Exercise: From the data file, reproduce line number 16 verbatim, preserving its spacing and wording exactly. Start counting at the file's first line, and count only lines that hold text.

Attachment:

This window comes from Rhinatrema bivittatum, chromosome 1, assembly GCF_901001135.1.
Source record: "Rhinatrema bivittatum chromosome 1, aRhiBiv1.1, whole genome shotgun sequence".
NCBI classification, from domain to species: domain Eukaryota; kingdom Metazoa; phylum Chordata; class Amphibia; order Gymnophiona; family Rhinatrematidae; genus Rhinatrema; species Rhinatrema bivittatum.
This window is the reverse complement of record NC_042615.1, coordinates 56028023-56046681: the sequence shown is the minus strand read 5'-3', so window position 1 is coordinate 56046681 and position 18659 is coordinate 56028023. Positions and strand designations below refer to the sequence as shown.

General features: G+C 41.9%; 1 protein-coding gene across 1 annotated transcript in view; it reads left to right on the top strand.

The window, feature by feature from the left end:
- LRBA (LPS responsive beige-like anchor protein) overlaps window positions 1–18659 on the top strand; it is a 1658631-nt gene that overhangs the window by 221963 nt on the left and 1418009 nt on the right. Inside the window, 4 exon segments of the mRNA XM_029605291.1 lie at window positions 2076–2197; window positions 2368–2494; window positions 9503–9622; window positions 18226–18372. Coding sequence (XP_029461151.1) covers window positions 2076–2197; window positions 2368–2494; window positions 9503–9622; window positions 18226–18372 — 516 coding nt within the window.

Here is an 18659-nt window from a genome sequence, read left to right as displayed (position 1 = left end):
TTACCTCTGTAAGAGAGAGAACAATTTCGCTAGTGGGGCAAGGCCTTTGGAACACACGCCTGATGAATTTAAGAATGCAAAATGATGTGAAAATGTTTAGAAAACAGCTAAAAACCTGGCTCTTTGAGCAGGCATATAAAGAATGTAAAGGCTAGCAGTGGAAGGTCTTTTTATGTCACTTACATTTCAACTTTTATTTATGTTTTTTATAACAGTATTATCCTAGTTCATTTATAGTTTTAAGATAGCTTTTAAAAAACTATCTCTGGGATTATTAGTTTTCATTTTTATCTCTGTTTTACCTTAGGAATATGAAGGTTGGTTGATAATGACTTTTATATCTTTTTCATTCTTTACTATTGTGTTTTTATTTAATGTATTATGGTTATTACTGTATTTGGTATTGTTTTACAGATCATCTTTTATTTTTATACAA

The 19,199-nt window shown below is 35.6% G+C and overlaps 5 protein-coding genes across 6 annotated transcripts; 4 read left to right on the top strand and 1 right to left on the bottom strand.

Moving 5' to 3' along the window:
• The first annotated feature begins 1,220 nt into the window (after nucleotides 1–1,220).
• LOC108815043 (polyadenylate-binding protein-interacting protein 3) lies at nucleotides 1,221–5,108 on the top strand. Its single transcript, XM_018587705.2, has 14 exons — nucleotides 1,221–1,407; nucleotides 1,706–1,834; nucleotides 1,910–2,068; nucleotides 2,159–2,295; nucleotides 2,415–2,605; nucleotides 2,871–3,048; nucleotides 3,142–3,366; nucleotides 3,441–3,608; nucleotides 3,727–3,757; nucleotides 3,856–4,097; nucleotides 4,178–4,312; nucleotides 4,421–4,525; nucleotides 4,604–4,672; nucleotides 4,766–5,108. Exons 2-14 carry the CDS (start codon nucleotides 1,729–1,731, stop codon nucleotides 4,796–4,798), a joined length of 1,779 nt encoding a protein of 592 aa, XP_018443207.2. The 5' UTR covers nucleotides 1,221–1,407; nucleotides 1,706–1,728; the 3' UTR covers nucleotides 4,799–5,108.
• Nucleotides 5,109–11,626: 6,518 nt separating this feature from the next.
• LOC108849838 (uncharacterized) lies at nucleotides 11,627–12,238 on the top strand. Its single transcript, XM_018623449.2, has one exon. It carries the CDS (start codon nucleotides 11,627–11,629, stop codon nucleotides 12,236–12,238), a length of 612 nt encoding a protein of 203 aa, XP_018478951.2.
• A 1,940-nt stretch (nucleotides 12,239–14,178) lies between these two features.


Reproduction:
• A 1,940-nt stretch (nucleotides 12,239–14,178) lies between these two features.